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Snowmaking at Holiday Valley

Holiday Valley Snowmaking 101

Skiers and riders have come to expect total coverage and excellent snow quality most, if not all of the time. With that goal in mind, Holiday Valley has invested over $10 million in their massive snowmaking system over the past 44 years.

Holiday Valley operates an air/water snowmaking system, meaning that compressed air and water travel through a total of 28 miles of underground pipes to hydrants on 95% of the slopes. Under ideal conditions in full operations, the system can make 2.8 acre feet of snow per hour (about the amount of snow that would cover a football field with 2.8 feet of snow)!

So what are ideal conditions? According to Steve Crowley, Director of Mountain Operations and former head of Snowmaking, it is 18 degrees wet bulb with about a 10 to 15 mile per hour wind from the west and frozen ground. Wet bulb is the air temperature adjusted for the humidity, as the amount of water in the air affects the rate of evaporation; the dryer the air the quicker water evaporates and the more cooling takes place.

Here’s a simplified version of how snow is made…water and compressed air move up through the snowgun pipe and at the top, the water sprays out through nozzles and breaks up into fine droplets. The compressed air coming out through the nozzle further breaks up the droplets and as the air expands it has a cooling effect to help freeze the fine droplets. Once a nucleus forms, other molecules of water freeze around it to form a crystal. As they fall from the 30 foot towers, the crystals continue to freeze and accumulate in mounds on the ground. A new snow crystal is like an egg with a liquid center inside the frozen shell, so the mounds are left to “cure” the snow. The groomers plane the mounds when the process is complete and we’re left with a wonderful corduroy skiing surface.

Holiday Valley’s snowmaking system is comprised of 475 tower guns (including 161 automated guns), 50 ground guns and 560 hydrants. Most of the snowguns are manufactured by HKD. The newest guns installed in 2011, 2012 and 2013 are HKD Tower Impulse guns which are adjustable for air temperature and humidity. As the air temperature and humidity drop, the amount of compressed air can be decreased, which saves energy.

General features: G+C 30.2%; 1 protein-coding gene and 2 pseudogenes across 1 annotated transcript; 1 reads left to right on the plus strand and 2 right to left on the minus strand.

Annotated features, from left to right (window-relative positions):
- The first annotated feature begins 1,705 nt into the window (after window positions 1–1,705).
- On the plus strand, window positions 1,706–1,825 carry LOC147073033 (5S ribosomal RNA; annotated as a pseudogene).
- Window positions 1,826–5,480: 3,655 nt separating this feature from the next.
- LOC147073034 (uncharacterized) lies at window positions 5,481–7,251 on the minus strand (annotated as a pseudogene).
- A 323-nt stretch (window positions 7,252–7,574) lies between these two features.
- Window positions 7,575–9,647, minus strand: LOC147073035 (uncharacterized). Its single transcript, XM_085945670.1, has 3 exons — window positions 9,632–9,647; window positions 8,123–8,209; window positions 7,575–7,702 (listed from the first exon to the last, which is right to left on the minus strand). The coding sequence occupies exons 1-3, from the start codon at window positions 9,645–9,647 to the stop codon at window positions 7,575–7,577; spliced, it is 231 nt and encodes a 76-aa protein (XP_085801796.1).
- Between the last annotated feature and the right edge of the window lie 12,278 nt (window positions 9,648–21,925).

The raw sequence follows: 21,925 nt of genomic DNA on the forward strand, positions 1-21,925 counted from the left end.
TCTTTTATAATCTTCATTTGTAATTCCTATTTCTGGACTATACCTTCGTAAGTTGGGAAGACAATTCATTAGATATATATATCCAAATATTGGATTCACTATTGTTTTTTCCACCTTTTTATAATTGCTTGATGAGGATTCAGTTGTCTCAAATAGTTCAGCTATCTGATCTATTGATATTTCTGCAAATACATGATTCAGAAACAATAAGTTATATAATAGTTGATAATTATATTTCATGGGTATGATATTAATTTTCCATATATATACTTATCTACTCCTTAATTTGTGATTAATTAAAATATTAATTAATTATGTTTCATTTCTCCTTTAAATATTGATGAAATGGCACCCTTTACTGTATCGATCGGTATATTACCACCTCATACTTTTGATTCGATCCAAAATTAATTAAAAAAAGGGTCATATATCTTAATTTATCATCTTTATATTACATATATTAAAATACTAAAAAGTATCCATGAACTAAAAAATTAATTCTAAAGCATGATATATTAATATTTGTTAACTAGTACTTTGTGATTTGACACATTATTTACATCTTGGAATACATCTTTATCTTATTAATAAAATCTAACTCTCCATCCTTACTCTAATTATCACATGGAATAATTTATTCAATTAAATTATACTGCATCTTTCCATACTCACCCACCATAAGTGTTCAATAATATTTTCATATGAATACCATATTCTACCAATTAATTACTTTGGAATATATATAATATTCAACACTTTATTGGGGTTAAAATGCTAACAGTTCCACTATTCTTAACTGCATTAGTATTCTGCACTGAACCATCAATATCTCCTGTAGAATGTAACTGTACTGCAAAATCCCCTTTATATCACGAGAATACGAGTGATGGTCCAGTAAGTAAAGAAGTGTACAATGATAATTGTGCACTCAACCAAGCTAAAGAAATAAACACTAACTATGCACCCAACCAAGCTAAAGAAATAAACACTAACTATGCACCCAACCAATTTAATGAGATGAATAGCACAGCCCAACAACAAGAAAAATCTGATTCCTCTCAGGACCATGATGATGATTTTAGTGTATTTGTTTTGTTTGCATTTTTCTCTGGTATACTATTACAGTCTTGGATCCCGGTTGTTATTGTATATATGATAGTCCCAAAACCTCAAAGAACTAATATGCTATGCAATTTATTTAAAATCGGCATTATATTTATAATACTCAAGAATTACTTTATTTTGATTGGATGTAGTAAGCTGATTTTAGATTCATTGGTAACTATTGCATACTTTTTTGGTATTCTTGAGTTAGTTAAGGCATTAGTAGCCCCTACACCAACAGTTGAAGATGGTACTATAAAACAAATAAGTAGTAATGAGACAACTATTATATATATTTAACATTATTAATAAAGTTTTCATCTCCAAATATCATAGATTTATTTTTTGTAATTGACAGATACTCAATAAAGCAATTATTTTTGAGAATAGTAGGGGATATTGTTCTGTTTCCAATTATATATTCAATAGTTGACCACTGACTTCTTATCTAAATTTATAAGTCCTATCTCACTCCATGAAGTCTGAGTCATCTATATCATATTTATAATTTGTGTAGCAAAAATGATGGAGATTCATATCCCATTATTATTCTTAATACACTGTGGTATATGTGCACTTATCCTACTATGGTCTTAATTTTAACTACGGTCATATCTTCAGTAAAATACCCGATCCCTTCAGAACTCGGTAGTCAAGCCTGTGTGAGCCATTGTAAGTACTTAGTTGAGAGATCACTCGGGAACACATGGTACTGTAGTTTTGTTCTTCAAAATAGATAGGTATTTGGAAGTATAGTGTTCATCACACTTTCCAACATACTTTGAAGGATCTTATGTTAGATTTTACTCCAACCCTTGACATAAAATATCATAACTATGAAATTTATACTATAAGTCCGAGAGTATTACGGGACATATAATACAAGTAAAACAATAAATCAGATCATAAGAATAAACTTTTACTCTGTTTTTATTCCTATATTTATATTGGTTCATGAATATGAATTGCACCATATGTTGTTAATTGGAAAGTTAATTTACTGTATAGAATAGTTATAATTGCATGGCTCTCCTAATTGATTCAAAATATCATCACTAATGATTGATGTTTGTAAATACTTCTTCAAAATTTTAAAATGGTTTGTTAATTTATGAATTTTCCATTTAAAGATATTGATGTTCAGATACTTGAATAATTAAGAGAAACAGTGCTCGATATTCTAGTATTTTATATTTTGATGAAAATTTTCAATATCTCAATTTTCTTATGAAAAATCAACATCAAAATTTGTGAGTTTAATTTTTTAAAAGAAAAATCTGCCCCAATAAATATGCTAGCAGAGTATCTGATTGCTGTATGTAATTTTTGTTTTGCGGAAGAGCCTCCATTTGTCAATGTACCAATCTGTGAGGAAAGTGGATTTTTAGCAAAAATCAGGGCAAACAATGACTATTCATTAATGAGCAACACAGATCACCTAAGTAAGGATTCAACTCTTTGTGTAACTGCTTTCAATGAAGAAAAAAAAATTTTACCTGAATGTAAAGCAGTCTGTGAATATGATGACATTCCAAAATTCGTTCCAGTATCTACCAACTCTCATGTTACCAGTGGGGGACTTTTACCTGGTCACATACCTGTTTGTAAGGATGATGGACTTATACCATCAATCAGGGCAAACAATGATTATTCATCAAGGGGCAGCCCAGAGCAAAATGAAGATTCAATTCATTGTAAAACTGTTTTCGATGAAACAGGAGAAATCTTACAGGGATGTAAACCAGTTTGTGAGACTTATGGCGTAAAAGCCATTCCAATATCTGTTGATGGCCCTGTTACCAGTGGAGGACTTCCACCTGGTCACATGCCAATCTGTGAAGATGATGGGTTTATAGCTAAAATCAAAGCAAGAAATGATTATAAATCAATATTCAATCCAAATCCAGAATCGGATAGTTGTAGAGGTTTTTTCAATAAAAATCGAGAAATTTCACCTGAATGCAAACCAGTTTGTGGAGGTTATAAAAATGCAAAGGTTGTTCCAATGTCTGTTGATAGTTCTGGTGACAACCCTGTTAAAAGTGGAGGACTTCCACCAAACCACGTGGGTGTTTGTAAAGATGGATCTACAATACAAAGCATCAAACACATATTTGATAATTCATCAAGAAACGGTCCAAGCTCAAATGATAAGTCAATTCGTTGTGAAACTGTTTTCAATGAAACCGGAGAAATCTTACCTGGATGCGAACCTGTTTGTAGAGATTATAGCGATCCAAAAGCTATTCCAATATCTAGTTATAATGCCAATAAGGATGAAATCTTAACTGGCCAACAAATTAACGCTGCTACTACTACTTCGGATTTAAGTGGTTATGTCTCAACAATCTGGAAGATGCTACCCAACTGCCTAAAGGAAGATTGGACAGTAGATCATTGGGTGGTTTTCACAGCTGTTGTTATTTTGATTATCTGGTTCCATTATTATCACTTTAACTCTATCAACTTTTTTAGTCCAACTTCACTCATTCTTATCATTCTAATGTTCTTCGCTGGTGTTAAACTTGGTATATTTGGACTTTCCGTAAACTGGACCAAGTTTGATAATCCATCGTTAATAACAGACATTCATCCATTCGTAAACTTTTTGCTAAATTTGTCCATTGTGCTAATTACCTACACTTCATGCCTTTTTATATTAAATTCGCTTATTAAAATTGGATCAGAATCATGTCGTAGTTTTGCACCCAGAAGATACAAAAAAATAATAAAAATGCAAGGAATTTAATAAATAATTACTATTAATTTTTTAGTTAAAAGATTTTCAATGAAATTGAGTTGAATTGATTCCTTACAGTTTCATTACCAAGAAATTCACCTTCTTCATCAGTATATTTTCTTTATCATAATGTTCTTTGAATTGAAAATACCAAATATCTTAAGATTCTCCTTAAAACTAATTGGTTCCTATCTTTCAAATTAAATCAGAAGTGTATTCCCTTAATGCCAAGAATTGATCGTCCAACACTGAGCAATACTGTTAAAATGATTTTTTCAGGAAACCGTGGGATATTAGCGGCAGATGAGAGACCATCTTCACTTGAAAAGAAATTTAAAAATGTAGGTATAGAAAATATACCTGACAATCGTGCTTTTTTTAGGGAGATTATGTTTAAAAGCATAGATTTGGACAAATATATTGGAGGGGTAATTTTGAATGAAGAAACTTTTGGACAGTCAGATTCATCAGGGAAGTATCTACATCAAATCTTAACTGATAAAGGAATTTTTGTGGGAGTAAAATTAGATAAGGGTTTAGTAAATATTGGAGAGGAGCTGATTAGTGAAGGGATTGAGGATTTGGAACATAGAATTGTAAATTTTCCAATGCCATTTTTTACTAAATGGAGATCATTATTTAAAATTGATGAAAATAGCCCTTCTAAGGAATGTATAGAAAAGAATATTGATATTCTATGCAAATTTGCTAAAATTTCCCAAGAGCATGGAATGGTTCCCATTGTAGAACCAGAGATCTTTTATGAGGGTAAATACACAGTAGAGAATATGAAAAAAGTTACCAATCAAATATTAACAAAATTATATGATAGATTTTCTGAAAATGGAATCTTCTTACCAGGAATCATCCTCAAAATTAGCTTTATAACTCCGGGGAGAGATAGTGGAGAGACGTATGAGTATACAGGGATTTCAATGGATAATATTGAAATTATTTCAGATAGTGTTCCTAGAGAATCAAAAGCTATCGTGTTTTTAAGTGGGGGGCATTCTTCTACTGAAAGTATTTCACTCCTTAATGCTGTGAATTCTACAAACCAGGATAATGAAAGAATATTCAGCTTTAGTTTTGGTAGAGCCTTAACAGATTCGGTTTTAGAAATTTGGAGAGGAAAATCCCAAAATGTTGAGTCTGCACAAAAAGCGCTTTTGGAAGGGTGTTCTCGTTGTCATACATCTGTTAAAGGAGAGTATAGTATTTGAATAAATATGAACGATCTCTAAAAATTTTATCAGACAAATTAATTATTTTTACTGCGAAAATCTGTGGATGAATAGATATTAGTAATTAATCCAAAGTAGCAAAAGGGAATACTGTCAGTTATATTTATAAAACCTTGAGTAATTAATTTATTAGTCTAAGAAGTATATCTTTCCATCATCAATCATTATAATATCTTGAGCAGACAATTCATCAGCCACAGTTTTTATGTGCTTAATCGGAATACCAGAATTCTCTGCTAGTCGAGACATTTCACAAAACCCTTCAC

In 2005, Holiday Valley installed automated snowmaking on Cindy’s Run which allowed snowmakers to turn all of the guns on at the same time. The latest round of automated snowmaking is the HKD Klix system, which was installed on Mardi Gras in 2011, on Yodeler, Morning Star and the Candy Cane loop in 2012 and Sunrise, Edelweiss and Foxfire in 2013. Automation has the advantage of quick startups and shut downs, so even if favorable snowmaking temperatures exist for just an hour, the system can make snow. The Klix system also has weather stations that monitor temperature and humidity and the guns can automatically and individually adjust to changes.

The water for the snowmaking system is supplied from the ponds on the golf course and the 64 million gallon Spruce Lake, located at the top of the Spruce Lake Quad lift. Spruce Lake was constructed during the summer of 2006 and it doubled the amount of water available for snowmaking.
The final and most important element of the Holiday Valley system is the hard working and experienced snowmaking crew. These 29 hearty men work through the dark of night in the coldest and nastiest of weather to create each one of those delicate crystals. Most of their work is from the beginning of December through the end of February, depending on the season. Their final work of the year is the creation of the giant snowbar at the base of Yodeler for Winter Carnival. So when you’re enjoying that cold beer with your friends and watching the Dummy Downhill this March, be sure to give a toast to the Holiday Valley snowmakers!